Yahoo! recently launched what we believe is the worlds largest Apache Hadoop production application. The Yahoo! Search Webmap is a Hadoop application that runs on a more than 10,000 core Linux cluster and produces data that is now used in every Yahoo! Web search query.
The Webmap build starts with every Web page crawled by Yahoo! and produces a database of all known Web pages and sites on the internet and a vast array of data about every page and site. This derived data feeds the Machine Learned Ranking algorithms at the heart of Yahoo! Search.
Some Webmap size data:
- Number of links between pages in the index: roughly 1 trillion links
- Size of output: over 300 TB, compressed!
- Number of cores used to run a single Map-Reduce job: over 10,000
- Raw disk used in the production cluster: over 5 Petabytes
This process is not new (see the AltaVista connectivity server). What is new is the use of Hadoop. Hadoop has allowed us to run the identical processing we ran pre-Hadoop on the same cluster in 66% of the time our previous system took. It does that while simplifying administration. Further we believe that as we continue to scale up Hadoop, we will be able to scale up our production jobs as needed to larger cluster sizes.
Our team is very excited about the deployment of the Yahoo! Webmap on Hadoop because it demonstrates that although Hadoop is still at a very early stage in its development (perhaps even immature), Hadoop is now capable of handling truly Internet scale projects in a cost effective manner. This and a number of other production system deployments in Yahoo! and other organizations demonstrate that Hadoop is gaining traction in the market and adding real value.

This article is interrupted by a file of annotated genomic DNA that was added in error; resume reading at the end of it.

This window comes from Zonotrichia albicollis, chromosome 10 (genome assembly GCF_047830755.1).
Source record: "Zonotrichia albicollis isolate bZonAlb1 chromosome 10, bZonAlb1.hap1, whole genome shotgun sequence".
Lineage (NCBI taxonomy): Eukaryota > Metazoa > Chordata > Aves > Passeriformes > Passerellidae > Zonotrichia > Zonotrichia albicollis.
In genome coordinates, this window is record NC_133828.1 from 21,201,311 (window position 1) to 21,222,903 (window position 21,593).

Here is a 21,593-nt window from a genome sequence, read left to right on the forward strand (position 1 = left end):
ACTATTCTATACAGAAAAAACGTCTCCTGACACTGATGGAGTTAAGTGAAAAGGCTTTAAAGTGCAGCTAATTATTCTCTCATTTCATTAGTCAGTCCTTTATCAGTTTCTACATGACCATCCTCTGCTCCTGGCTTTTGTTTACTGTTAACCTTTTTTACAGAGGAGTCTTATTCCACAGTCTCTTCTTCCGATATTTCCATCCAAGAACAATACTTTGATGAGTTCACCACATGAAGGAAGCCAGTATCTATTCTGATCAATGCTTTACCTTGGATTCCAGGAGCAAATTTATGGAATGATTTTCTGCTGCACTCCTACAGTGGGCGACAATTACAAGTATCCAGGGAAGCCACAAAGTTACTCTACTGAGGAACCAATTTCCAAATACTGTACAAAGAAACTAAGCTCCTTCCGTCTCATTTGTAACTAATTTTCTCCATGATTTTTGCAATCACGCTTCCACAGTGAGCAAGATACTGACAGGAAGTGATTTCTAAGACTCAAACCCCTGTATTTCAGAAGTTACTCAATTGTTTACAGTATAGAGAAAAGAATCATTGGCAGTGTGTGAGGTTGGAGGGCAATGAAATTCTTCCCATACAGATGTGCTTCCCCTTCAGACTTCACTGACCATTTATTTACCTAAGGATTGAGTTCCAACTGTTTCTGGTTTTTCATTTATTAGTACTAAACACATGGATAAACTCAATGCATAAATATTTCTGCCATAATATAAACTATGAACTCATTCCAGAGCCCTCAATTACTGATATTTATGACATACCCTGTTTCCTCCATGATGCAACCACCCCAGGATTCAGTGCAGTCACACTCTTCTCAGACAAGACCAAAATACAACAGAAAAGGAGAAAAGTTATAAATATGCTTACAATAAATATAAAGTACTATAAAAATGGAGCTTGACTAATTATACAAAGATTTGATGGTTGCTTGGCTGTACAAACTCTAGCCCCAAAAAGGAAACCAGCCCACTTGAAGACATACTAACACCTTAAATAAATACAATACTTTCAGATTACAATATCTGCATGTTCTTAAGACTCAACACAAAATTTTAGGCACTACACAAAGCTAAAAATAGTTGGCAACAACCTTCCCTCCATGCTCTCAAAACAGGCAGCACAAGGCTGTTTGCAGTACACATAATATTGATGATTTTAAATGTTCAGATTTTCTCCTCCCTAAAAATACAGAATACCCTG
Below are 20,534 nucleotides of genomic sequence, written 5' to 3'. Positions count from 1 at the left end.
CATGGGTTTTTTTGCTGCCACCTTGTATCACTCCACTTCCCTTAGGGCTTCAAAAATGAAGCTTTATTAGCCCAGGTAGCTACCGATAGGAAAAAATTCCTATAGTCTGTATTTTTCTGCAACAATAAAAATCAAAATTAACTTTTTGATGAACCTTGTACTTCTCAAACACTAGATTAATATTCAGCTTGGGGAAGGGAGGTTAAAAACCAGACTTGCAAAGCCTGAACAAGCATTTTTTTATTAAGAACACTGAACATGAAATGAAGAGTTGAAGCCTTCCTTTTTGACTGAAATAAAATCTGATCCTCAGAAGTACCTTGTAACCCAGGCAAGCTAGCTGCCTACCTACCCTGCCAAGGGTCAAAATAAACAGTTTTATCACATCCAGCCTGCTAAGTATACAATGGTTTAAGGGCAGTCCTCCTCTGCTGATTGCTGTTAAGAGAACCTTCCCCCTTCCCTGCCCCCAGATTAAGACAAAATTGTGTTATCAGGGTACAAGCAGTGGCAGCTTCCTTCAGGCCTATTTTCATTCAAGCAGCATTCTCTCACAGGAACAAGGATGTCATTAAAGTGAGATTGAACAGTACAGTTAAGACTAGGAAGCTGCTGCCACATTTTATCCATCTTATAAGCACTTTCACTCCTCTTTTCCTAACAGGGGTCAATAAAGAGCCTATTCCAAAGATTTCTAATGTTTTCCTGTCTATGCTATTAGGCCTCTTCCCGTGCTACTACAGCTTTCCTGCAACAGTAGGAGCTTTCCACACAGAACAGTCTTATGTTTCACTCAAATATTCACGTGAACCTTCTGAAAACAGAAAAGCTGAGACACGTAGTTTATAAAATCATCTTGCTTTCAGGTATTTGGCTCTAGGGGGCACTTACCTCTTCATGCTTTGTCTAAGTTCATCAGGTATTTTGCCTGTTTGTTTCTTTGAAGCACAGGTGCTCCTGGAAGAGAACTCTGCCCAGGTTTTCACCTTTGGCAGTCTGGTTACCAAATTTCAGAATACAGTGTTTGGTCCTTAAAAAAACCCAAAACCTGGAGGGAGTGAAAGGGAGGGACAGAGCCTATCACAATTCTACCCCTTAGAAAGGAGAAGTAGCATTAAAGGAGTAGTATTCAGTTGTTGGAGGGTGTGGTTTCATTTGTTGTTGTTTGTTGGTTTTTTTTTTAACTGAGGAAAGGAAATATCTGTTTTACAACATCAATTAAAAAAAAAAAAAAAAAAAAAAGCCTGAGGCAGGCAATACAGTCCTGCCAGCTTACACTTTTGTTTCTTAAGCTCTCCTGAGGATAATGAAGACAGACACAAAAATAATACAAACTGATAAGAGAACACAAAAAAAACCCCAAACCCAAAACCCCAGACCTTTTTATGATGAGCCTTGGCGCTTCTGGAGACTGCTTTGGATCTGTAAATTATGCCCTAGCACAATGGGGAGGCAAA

The Yahoo! Grid team has been enhancing and using Hadoop for various research and development tasks since march 2006. We are proud of our role in taking Hadoop from a system that worked on dozens of computers two years ago, to a system that runs on thousands of computers today. The Webmap launch demonstrates the power of Hadoop to solve truly Internet-sized problems and to function reliably in a large scale production setting. We can now say that the results generated by the billions of Web search queries run at Yahoo! every month depend to a large degree on data produced by Hadoop clusters.
For more details about Yahoo!s Webmap project and the work that has gone into scaling Hadoop to support it, see an interview with two long-time colleges of mine, Arnab Bhattacharjee (manager of the Yahoo! Webmap Team) and Sameer Paranjpye (manager of our Hadoop development), embedded above.
Senior Director, Grid Computing